“Our IMPACT Program is a state leader in the field of teacher training,” says County Superintendent of Schools Jim Vidak. “We are delighted that the program offers teachers in the region access to experts in education for students with autism and the ability to obtain their authorization training locally.”
~ Intern teacher Brooke Clark-Parbst, who obtained her autism authorization training this summer through IMPACT Intern Program, works on a number recognition exercise with students Mariana and Manuel at the Lindsay Unified special education preschool center.
~ Monique Bekeschus of the National Professional Development Center on Autism Spectrum Disorders (center) served as a trainer for the program at a session at Visalia Unified. For information on the autism authorization program, contact Donna Glassman-Sommer at (559) 730-2549.
Students to perform Meet Me in St. Louis
Theatre Company production includes special school performance of classic musical
Set over 100 years ago in the shadow of the St. Louis World’s Fair, the romantic story of beautiful Esther Smith and boy-next-door John Truitt is the centerpiece of the classic musical Meet Me in St. Louis. Audiences may know the musical as the movie made famous by actress Judy Garland, who played Miss Smith. Tulare County junior Sarah Stricklin and El Diamante High School junior James Yokley play Esther and John in a production that includes four public performances (see calendar for details). The production also includes a special performance for schools on November 19 at 9:00 a.m. at L.J. Williams Theater. Call (559) 901-5557 for school reservation information.
~ Sarah Stricklin and James Yokley star in "Meet Me in St. Louis".
COOL Night brings students to campuses
Event for middle school students redesigned for smaller groups and multiple sites
Last month, a panel of university, community college and high school students stood before an auditorium full of middle school students attending COOL Night (College Offers Opportunities for Life) at the College of the Sequoias. The students talked about the importance of getting involved in high school activities, taking college requisite classes, applying for financial aid and remaining focused on graduation. During the question-and-answer portion of the presentation, one student asked, “What is financial aid?”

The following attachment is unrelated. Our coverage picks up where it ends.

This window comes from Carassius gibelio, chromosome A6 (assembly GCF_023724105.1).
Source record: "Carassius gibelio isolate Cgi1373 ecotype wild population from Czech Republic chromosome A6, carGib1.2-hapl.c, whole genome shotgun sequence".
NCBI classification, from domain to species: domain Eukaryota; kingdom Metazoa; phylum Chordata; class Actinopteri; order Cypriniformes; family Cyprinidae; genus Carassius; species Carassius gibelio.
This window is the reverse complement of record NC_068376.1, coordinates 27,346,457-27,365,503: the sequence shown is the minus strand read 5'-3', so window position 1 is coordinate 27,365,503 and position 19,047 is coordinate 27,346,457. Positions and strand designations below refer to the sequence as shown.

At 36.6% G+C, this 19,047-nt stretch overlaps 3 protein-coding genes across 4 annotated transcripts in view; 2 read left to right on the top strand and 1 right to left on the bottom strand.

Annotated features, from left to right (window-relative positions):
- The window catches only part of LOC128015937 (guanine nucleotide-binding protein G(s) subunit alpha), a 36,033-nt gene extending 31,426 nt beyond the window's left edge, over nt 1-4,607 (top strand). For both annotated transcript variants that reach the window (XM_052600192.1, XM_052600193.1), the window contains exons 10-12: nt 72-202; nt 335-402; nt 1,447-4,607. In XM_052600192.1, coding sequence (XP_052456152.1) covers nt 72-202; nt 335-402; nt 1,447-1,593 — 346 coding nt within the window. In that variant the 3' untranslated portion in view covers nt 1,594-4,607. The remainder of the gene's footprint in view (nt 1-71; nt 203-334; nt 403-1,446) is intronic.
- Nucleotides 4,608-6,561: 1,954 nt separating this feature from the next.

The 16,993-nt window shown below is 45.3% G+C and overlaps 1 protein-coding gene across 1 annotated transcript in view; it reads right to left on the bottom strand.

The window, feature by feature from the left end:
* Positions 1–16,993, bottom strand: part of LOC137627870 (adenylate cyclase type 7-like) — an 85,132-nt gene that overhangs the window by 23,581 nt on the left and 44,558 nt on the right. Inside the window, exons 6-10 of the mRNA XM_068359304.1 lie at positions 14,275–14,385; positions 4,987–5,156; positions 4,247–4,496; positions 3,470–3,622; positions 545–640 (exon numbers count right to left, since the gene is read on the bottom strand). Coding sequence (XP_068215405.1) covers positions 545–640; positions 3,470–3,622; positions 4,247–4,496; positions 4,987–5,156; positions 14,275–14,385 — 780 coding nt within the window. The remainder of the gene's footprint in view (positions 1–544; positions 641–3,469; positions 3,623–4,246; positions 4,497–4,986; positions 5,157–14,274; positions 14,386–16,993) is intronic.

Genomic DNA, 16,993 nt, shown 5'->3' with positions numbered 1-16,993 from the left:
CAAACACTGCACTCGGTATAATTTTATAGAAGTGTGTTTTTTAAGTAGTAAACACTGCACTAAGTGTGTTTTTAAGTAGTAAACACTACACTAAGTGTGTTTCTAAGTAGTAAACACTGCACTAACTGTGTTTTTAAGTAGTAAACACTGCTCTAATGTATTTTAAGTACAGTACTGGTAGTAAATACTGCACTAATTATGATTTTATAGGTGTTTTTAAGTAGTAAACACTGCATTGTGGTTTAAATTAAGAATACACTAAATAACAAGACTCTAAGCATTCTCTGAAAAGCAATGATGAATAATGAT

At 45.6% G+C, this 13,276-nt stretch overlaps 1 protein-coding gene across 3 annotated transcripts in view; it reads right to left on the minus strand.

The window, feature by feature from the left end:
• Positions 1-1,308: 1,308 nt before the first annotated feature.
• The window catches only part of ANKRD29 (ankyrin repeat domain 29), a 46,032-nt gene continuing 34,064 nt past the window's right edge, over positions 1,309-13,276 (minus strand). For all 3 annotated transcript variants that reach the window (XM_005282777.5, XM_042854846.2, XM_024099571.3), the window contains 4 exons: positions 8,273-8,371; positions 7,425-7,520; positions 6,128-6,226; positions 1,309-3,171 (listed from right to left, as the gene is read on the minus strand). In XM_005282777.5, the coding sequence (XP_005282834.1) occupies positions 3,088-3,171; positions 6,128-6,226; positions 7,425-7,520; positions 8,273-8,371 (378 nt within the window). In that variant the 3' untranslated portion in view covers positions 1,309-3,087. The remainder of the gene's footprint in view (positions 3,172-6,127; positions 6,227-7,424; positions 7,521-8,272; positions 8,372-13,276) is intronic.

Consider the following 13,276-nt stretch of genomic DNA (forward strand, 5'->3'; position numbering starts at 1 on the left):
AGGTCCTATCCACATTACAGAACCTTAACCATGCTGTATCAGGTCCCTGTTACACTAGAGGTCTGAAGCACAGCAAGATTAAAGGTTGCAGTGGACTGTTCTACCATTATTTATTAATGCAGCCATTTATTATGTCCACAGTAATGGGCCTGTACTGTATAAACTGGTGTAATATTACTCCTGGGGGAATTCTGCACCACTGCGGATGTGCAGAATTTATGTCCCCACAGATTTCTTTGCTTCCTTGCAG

The seemingly simple question signaled to the event organizers that they had hit on the right formula for COOL Night. This year, the event was redesigned to bring students to high school and community college campuses in smaller numbers than before. “The goal of the program is to create forums where middle school students experience high school and college environments and interact with older students,” said School-to-Career Project Director Randy Wallace.
Last month, nearly 200 middle school students from Woodlake, Orosi and Farmersville visited the college for a tour and to attend a breakout session about college readiness. Early next year, students from Tulare and Porterville will visit high schools in their area to become familiar with the campuses, academics and activities. To learn how to create a COOL Night event for middle school students in your community, call Randy Wallace at (559) 733-6101.
~ Middle school students enjoyed meeting high school and college students to learn from their experiences.
~ Students also toured the College of the Sequoias campus and attended a session on preparing for college.
Students enjoy lessons taught by troupe
Assistance League Visalia's The Kids on the Block provides free school performances
In a performance of The Kids on the Block (KOB), when presumptuous little Melody meets wheelchair-bound Mark, the questions begin to fly. Melody wants to know all about his condition, which she learns is called Cerebral Palsy. Mark and Melody are characters in a puppet troupe operated by Assistance League Visalia. Taking cues from Melody, students at Goshen Elementary soon feel equally comfortable asking Mark questions such as, “How do you go upstairs?” and “How do you take a bath?”
The Kids on the Block troupe performs in the Japanese bunraku style. While the talented puppeteers from Assistance League Visalia are visible to the audience, they seem to disappear from the stage as students become engrossed in the story. Mark and Melody are part of a performance vignette called “Making New Friends,” which carries a message about accepting people who have physical disabilities.
Assistance League Visalia has provided its free KOB shows to third- and fourth-grade classes for over a decade. The shows, which address social issues such as bullying, drugs, divorce, graffiti and respect, have been developed by teachers, psychologists, and occupational, physical and speech therapists. “I encourage schools to take advantage of this fine resource from a very talented group of citizens,” says County Superintendent Jim Vidak. To schedule a presentation, contact Assistance League member Kay Link at (559) 732-9628.
~ Puppets Mark and Melody are operated (l-r) by Judy Shuman and Donna Nottingham.
~ Students at Goshen Elementary quickly connect with the characters and want to ask questions.